Wednesday, May 25, 2011

From the Archives

A Children's PlaygroundImage via Wikipedia(This guy has a real knack for grating on my nerves even when I agree with him, as I definitely do in this case. I'm not going to read the book mentioned because I already agree with the thesis, but I wish more of the people fretting about "the danger hours" after school would get a grip. I think we're seeing so much asinine behavior on college campuses because we're seeing the first wave of kids who have been ultra-parented--under constant surveillance-- since birth. We're seeing them let out now as freshmen what they should have gotten out when they were 4th graders.)

Lamenting Children's Lack Of Unstructured Imaginative Playtime
March 28, 2007

Several months ago, I answered a question from a parent who was bemoaning that in her community, structured activities for preschoolers have become the standard by which a mom is measured - that is, the more activities a preschooler is enrolled in, the better the mom. My petitioner specifically mentioned Kindermusik and Gymboree, and I responded that while none of those activities were harmful per se, the harm was in the fact that today's children are not obtaining the benefits of sufficient unstructured imaginative play. The villains are well-intentioned adults who believe they must micromanage everything children do in order for children to obtain full benefit.

I pointed out that kids seem to have gotten along fine before adults decided they could not figure out how to play on their own. In the process of directing their own play, they learned social skills, including negotiation and conflict resolution, that today's kids miss. I also mentioned that no one has yet demonstrated what disadvantage there is for a child who doesn't have those activities in preschool years. Although I did not mention Kindermusik in my reply, the nerves of Kindermusik teachers nationwide were scratched. Nearly 100 of them sent me e-mails (of which half looked suspiciously similar).

I am revisiting that column to make perfectly clear that I stand firm on the issue. I don't really care how supposedly valuable any given preschool activity is; I am continually and permanently disturbed that so few of today's kids are being allowed to just play. Instead, their discretionary time is organized and directed by adults who believe they are on an anointed mission to "improve" them. The unintended consequence is that these children are being deprived of the full benefit of childhood. As they grow, the problem of adult over-involvement only worsens until the teen years, by which time kids don't know how to make creative use of their time, so they turn to such mind-numbing activities as video games.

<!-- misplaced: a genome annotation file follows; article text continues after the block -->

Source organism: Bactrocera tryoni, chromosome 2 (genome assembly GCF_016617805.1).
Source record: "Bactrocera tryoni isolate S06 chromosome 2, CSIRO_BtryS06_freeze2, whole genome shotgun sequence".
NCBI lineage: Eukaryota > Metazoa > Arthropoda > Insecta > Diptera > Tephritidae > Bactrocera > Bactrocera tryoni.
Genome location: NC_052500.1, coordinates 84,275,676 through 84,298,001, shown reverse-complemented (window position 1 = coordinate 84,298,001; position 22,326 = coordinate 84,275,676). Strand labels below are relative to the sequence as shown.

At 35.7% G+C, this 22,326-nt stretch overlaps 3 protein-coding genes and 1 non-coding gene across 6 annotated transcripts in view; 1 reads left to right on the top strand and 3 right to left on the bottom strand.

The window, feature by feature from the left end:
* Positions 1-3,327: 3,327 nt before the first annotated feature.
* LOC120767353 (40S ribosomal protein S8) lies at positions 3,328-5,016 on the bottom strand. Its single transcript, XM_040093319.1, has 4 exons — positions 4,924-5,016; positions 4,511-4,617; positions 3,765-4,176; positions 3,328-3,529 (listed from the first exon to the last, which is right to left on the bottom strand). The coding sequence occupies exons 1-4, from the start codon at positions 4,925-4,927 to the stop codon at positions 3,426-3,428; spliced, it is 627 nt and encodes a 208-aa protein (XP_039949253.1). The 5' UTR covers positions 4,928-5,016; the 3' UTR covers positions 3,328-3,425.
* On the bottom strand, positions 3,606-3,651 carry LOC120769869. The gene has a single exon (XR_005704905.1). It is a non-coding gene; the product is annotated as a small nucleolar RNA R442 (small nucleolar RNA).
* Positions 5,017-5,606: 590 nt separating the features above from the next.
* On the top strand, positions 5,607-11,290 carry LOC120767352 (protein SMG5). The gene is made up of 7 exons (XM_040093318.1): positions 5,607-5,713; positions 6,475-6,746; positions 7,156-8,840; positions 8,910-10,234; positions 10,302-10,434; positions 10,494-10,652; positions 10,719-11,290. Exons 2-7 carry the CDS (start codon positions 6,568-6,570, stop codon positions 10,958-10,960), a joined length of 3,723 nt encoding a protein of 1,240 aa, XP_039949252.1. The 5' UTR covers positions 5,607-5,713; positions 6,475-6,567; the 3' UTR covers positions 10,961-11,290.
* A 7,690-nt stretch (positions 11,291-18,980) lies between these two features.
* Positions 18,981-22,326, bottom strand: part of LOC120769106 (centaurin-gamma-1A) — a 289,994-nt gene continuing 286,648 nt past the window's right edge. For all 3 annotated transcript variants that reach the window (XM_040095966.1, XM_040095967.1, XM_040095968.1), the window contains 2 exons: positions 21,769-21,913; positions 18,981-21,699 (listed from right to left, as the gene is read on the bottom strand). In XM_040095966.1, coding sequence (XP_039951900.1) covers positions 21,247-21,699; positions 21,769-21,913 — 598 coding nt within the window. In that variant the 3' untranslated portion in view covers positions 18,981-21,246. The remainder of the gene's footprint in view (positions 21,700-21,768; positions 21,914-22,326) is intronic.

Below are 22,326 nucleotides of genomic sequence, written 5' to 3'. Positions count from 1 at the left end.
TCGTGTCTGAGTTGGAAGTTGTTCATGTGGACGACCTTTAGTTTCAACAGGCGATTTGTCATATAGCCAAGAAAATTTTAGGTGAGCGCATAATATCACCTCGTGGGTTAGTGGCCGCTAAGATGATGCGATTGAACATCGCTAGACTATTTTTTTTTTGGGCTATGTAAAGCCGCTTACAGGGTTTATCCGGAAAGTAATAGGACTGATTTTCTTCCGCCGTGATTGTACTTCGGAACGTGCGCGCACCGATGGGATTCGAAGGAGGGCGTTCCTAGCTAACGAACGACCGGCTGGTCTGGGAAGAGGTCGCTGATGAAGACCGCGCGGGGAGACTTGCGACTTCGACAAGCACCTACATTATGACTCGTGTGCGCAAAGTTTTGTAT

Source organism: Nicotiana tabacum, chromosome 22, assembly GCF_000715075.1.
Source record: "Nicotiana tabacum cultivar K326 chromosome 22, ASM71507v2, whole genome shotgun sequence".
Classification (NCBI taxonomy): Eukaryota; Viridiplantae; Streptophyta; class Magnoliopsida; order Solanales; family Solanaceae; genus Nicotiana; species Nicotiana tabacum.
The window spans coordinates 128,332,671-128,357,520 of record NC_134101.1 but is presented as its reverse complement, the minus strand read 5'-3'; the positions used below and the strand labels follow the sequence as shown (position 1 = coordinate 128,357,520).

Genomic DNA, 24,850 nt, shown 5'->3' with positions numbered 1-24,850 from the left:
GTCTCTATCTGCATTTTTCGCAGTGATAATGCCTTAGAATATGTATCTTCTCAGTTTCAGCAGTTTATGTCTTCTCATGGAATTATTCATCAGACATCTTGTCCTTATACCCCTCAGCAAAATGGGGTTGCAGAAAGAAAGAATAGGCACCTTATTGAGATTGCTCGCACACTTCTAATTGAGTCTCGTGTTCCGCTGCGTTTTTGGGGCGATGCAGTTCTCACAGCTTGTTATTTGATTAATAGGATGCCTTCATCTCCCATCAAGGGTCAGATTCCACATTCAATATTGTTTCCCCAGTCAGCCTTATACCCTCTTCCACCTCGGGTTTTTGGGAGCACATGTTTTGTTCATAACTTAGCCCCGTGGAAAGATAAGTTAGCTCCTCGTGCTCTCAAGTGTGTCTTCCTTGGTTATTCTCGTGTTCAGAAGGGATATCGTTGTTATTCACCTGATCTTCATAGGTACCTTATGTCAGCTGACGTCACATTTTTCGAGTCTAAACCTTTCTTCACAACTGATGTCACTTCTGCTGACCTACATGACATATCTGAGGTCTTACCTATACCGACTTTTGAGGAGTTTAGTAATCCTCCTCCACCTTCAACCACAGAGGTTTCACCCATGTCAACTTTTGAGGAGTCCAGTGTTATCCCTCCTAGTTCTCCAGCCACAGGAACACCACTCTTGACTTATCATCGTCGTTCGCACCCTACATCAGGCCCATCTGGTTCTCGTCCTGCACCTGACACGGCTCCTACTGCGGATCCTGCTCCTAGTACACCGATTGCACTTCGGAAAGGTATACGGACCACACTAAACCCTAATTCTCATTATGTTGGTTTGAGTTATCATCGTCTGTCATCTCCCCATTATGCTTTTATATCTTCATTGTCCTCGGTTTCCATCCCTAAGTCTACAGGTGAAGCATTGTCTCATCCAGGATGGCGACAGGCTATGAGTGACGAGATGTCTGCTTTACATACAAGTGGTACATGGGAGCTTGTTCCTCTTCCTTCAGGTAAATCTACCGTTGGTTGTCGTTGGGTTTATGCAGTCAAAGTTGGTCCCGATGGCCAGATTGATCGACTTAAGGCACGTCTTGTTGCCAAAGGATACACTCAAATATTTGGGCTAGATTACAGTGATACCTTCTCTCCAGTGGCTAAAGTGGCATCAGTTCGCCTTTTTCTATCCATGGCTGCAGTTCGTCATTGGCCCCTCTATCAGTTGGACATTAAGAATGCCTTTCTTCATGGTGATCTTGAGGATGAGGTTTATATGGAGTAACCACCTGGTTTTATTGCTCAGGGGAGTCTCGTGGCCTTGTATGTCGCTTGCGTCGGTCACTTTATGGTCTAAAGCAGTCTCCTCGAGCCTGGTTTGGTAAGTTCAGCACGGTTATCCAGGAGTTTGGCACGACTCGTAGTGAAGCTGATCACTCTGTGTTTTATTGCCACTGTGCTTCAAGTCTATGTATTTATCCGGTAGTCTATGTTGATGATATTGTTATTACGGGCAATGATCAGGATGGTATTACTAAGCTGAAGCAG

Shortly after that column appeared, psychologist David Elkind's ("The Hurried Child") latest book, "The Power of Play" (Da Capo Lifelong Books, 2006, $24), hit the shelves. I don't generally review books because I don't want publishers inundating me with requests, but I'm going to break with policy in this case. I think every parent should read this book. In fact, I'm making it an assignment.

Elkind says play is being "silenced" by adult-organized activities, television, video games, and an over-emphasis on academics that has led to the shortening (and in some cases elimination) of recess and physical education. He makes a coherent, readable and altogether fascinating case for adults who are childhood-friendly instead of focused on making sure their kids participate in every "advantage" available.

What it boils down to is that most adults no longer possess a sense of proper boundaries where kids are concerned. They seem to believe that the more involved they are, the better. By contrast, when I was a child, it was my job to keep my parents from getting involved. If I accepted and properly discharged my academic responsibilities, they didn't get involved, and what a wonderful thing that was for them and me both. If I conducted myself properly outside the home, they didn't get involved, and what a wonderful thing that was for them and me both. If I did my chores properly and on time, they didn't get involved, and what a wonderful thing that was for them and me both.

Low adult involvement is still a wonderful, liberating thing for both adult and child. In the most compelling way possible, David Elkind recommends that you give it a try, and I second that emotion.

Family psychologist John Rosemond answers parents' questions on his website,
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